Dear Editor,
The Supreme Court ruling that mere registration of marriage in the absence of a proper ceremony would not be valid under the Hindu Marriage Act sounds good. The Supreme Court has found that the Act recognizes ‘Samskara’ subsumed in the Hindu Marriage customs and traditions. There are a large number of people who have bid adieu to the customs and traditions. This is not only from among the people belonging to Hindu community but also by people hailing from other religions. The amazing part of the customs and traditions is that for consummation of marriages, religious rituals are employed and the presence of priests is sine qua non of the Hindu marriage. But for dissolution of the marriage the intervention of courts is necessary. The intervention of courts is necessary to get the maintenance from the spouse in the event of breakdown of marriage. The dissolution of marriage through courts is licence for the next marriage, not necessarily it should be for the second one only. Every marriage in the case of an individual should be dissolved through court only before passing on to next marriage. The court rightly says that Hindu marriage is not just an occasion for “song and dance” and “wining and dining”. There was a time when dining in the Hindu religious functions was with the attendees to sit on the floor only. Chair-table culture came into practice after the officials with their attires found it uncomfortable to sit on the floor and the health issue started cropping up. Even today, there are people who are unaccustomed to sit on chair and dine. The ability to sit on floor has been vanishing with even youngsters unable to squat. Old-aged people sitting on floor raises the eye-brows with astonishment. The court has made it abundantly clear that in the absence of any marriage in accordance with Section 7 of the Hindu Marriage Act, a certificate issued by any entity is of no legal consequence. If a marriage not in accordance with Section 7 of the Hindu Marriage Act is not a marriage, and the man and woman do not acquire the status of husband and wife, how come the live-in relationship is recognized to accord status of husband and wife? As per the Supreme Court of India, a man and woman living together for an extended period are said to be married and thus they are permitted to enjoy legal rights. Section 16 of the Act allows the children to enjoy the rights over the self-acquired property of their parents. A live-in relationship is not buttressed by the observance of rituals of any caste or religion by those living together. But it has legal support as far as payment of maintenance is concerned in the event of the ‘assumed wife’ separating from man. It is a matter of pride that the Supreme Court holds in high esteem the ‘samskara’ in Hindu Marriage Act. The court has rightly deprecated the practice of some people going for registration of marriage with intention to solemnise marriage at a later date. Registration of marriage before the marriage in accordance with the religious traditions and customs is like putting the cart before horse. There are several cases where the marriage has been registered without observing religious practices. The Madurai branch of the Madras High Court has observed “mere registration of a marriage between a couple, without undergoing any marriage ceremony as per their respective personal law, would not confer any marital status upon the couple”. The views expressed by the Supreme Court as outlined in the opening sentence of this article are quite analogous to the judgment delivered by the Madurai branch of the Madras High Court. The judgements given by the Supreme Court and Madurai branch of the Madras High Court are quite meaningful and appropriate. But how fair it would be to recognize the man and woman living together in the live-in relationship as husband and wife even if they live together for a fairly longer period without practicing religious ceremonies? Not recognizing the registered marriage without observing religious ceremonies before registration conflicts with the recognition of the live-in relationship which is not backed by religious ceremonies? No less a court than the Supreme Court should take a look at this issue.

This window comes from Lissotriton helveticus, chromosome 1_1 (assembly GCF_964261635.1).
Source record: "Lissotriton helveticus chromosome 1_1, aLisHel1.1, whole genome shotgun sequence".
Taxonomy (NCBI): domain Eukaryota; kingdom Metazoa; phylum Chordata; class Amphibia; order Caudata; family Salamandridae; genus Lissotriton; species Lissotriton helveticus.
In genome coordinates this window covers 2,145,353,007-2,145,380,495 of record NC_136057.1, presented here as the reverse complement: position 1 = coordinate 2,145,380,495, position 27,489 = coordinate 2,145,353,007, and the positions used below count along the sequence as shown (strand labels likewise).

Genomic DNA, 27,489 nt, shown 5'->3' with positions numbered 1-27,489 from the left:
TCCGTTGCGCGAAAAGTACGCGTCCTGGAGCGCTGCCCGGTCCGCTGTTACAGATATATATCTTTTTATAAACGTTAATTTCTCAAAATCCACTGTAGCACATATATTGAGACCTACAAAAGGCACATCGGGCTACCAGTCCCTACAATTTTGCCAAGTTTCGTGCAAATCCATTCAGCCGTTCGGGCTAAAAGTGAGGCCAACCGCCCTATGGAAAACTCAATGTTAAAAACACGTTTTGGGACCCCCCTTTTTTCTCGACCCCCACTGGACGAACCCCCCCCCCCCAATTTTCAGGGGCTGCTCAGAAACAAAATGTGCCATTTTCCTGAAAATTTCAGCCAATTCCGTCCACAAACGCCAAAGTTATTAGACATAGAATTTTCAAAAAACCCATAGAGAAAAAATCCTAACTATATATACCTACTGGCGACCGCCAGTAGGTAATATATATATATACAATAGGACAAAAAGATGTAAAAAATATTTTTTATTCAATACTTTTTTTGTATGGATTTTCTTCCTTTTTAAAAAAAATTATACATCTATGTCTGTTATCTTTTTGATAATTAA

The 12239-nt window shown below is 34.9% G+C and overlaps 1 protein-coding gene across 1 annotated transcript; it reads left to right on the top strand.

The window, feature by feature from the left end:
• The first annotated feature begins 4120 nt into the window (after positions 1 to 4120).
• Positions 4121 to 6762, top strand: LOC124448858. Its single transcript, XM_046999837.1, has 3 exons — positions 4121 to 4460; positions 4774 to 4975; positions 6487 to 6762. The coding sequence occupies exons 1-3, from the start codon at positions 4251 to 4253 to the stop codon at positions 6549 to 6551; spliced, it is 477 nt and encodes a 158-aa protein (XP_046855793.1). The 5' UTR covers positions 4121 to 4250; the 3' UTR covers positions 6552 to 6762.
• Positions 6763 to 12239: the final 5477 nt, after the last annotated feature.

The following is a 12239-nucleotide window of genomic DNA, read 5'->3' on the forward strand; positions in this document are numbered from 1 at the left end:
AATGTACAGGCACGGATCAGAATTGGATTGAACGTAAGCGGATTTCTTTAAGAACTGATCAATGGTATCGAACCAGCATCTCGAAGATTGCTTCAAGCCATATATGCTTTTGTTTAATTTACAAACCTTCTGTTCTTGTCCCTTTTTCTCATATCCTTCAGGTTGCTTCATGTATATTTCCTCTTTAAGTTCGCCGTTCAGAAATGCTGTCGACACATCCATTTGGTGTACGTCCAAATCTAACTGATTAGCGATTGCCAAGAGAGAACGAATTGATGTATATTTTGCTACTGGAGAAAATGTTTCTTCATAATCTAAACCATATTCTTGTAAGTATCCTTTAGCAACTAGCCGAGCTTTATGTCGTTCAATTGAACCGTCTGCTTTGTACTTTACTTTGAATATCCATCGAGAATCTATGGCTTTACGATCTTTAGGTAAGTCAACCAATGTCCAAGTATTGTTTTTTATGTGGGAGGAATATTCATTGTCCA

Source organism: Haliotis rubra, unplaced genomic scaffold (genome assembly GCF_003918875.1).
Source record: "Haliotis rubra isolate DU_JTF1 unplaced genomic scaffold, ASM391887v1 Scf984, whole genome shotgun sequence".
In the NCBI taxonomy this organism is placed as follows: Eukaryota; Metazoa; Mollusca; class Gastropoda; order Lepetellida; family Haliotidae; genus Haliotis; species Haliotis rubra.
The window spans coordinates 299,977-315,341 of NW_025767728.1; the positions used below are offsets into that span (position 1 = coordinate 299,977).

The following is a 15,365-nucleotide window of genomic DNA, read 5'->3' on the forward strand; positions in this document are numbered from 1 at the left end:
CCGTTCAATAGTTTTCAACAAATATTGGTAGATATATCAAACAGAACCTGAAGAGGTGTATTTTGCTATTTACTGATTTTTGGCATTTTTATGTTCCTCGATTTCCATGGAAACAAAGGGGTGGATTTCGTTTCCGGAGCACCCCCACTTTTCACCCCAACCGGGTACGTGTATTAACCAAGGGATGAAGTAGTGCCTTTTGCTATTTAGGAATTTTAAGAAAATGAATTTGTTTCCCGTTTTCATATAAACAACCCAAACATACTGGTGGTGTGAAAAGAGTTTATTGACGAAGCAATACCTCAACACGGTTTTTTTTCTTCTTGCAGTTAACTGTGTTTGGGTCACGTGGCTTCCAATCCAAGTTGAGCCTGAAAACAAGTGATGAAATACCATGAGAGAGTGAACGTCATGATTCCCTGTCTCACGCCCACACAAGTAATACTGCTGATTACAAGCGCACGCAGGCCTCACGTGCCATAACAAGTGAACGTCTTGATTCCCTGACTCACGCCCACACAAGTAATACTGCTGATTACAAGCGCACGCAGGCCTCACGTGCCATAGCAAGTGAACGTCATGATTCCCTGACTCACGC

K.V. Seetharamaiah

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